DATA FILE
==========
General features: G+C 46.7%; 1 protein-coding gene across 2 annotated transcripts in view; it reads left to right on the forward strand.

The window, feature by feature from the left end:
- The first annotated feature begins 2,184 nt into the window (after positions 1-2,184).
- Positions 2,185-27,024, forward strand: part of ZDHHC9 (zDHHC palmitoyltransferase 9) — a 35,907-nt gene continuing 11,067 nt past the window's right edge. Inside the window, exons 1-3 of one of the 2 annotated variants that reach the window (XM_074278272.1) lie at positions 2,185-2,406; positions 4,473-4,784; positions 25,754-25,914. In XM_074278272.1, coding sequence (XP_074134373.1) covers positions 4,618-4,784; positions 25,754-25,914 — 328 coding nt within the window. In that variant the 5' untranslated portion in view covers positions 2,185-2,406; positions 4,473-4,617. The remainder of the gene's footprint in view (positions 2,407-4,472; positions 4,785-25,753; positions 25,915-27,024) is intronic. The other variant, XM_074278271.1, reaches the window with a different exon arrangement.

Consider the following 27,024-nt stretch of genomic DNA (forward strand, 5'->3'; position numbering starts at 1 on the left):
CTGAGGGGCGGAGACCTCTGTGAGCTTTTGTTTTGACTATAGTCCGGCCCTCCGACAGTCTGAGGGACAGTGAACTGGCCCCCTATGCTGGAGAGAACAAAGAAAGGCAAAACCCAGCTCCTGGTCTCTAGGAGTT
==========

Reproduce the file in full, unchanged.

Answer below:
General features: G+C 46.7%; 1 protein-coding gene across 2 annotated transcripts in view; it reads left to right on the forward strand.

The window, feature by feature from the left end:
- The first annotated feature begins 2,184 nt into the window (after positions 1-2,184).
- Positions 2,185-27,024, forward strand: part of ZDHHC9 (zDHHC palmitoyltransferase 9) — a 35,907-nt gene continuing 11,067 nt past the window's right edge. Inside the window, exons 1-3 of one of the 2 annotated variants that reach the window (XM_074278272.1) lie at positions 2,185-2,406; positions 4,473-4,784; positions 25,754-25,914. In XM_074278272.1, coding sequence (XP_074134373.1) covers positions 4,618-4,784; positions 25,754-25,914 — 328 coding nt within the window. In that variant the 5' untranslated portion in view covers positions 2,185-2,406; positions 4,473-4,617. The remainder of the gene's footprint in view (positions 2,407-4,472; positions 4,785-25,753; positions 25,915-27,024) is intronic. The other variant, XM_074278271.1, reaches the window with a different exon arrangement.

Consider the following 27,024-nt stretch of genomic DNA (forward strand, 5'->3'; position numbering starts at 1 on the left):
CTGAGGGGCGGAGACCTCTGTGAGCTTTTGTTTTGACTATAGTCCGGCCCTCCGACAGTCTGAGGGACAGTGAACTGGCCCCCTATGCTGGAGAGAACAAAGAAAGGCAAAACCCAGCTCCTGGTCTCTAGGAGTT